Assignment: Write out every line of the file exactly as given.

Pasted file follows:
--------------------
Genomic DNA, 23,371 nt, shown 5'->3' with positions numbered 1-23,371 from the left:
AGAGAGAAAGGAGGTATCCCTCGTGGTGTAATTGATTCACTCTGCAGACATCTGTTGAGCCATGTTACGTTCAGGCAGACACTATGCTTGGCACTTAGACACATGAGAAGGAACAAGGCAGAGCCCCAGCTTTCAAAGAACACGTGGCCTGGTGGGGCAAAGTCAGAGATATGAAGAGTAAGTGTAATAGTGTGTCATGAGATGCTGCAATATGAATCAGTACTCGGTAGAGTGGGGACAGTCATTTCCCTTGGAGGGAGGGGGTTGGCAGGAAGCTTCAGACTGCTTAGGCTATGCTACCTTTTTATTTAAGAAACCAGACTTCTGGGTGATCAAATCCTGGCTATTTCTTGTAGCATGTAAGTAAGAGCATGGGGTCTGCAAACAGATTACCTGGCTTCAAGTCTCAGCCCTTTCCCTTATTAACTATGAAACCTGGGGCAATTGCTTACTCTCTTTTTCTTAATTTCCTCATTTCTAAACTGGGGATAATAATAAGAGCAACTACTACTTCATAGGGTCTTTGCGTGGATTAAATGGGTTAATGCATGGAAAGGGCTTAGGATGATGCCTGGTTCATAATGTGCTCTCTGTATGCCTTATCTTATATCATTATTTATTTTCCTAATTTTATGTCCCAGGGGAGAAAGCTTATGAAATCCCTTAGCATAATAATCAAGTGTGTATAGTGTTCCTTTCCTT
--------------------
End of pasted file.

Genomic DNA, 23,371 nt, shown 5'->3' with positions numbered 1-23,371 from the left:
AGAGAGAAAGGAGGTATCCCTCGTGGTGTAATTGATTCACTCTGCAGACATCTGTTGAGCCATGTTACGTTCAGGCAGACACTATGCTTGGCACTTAGACACATGAGAAGGAACAAGGCAGAGCCCCAGCTTTCAAAGAACACGTGGCCTGGTGGGGCAAAGTCAGAGATATGAAGAGTAAGTGTAATAGTGTGTCATGAGATGCTGCAATATGAATCAGTACTCGGTAGAGTGGGGACAGTCATTTCCCTTGGAGGGAGGGGGTTGGCAGGAAGCTTCAGACTGCTTAGGCTATGCTACCTTTTTATTTAAGAAACCAGACTTCTGGGTGATCAAATCCTGGCTATTTCTTGTAGCATGTAAGTAAGAGCATGGGGTCTGCAAACAGATTACCTGGCTTCAAGTCTCAGCCCTTTCCCTTATTAACTATGAAACCTGGGGCAATTGCTTACTCTCTTTTTCTTAATTTCCTCATTTCTAAACTGGGGATAATAATAAGAGCAACTACTACTTCATAGGGTCTTTGCGTGGATTAAATGGGTTAATGCATGGAAAGGGCTTAGGATGATGCCTGGTTCATAATGTGCTCTCTGTATGCCTTATCTTATATCATTATTTATTTTCCTAATTTTATGTCCCAGGGGAGAAAGCTTATGAAATCCCTTAGCATAATAATCAAGTGTGTATAGTGTTCCTTTCCTT